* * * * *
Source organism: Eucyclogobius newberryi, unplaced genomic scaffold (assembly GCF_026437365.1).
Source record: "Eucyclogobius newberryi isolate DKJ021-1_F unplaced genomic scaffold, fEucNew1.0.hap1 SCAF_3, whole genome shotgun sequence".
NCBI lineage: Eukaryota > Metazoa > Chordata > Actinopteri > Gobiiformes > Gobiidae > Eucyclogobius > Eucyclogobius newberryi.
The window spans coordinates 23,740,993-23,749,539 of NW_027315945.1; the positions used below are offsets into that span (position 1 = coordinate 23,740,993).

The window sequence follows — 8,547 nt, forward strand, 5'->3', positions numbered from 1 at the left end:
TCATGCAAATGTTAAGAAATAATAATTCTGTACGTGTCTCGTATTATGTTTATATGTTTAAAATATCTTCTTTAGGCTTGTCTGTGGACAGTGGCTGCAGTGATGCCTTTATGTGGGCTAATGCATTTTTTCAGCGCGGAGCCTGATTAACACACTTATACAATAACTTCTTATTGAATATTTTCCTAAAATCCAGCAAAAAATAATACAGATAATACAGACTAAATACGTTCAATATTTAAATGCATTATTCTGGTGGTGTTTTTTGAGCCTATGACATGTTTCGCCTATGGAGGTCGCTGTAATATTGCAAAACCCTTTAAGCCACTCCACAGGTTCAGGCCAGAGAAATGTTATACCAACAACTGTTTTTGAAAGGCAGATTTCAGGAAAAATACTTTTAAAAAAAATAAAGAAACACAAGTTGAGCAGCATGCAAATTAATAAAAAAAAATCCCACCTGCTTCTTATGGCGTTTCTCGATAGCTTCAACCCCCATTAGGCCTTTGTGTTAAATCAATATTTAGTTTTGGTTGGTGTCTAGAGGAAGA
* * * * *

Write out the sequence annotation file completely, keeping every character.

Source organism: Eucyclogobius newberryi, unplaced genomic scaffold (assembly GCF_026437365.1).
Source record: "Eucyclogobius newberryi isolate DKJ021-1_F unplaced genomic scaffold, fEucNew1.0.hap1 SCAF_3, whole genome shotgun sequence".
NCBI lineage: Eukaryota > Metazoa > Chordata > Actinopteri > Gobiiformes > Gobiidae > Eucyclogobius > Eucyclogobius newberryi.
The window spans coordinates 23,740,993-23,749,539 of NW_027315945.1; the positions used below are offsets into that span (position 1 = coordinate 23,740,993).

The window sequence follows — 8,547 nt, forward strand, 5'->3', positions numbered from 1 at the left end:
TCATGCAAATGTTAAGAAATAATAATTCTGTACGTGTCTCGTATTATGTTTATATGTTTAAAATATCTTCTTTAGGCTTGTCTGTGGACAGTGGCTGCAGTGATGCCTTTATGTGGGCTAATGCATTTTTTCAGCGCGGAGCCTGATTAACACACTTATACAATAACTTCTTATTGAATATTTTCCTAAAATCCAGCAAAAAATAATACAGATAATACAGACTAAATACGTTCAATATTTAAATGCATTATTCTGGTGGTGTTTTTTGAGCCTATGACATGTTTCGCCTATGGAGGTCGCTGTAATATTGCAAAACCCTTTAAGCCACTCCACAGGTTCAGGCCAGAGAAATGTTATACCAACAACTGTTTTTGAAAGGCAGATTTCAGGAAAAATACTTTTAAAAAAAATAAAGAAACACAAGTTGAGCAGCATGCAAATTAATAAAAAAAAATCCCACCTGCTTCTTATGGCGTTTCTCGATAGCTTCAACCCCCATTAGGCCTTTGTGTTAAATCAATATTTAGTTTTGGTTGGTGTCTAGAGGAAGA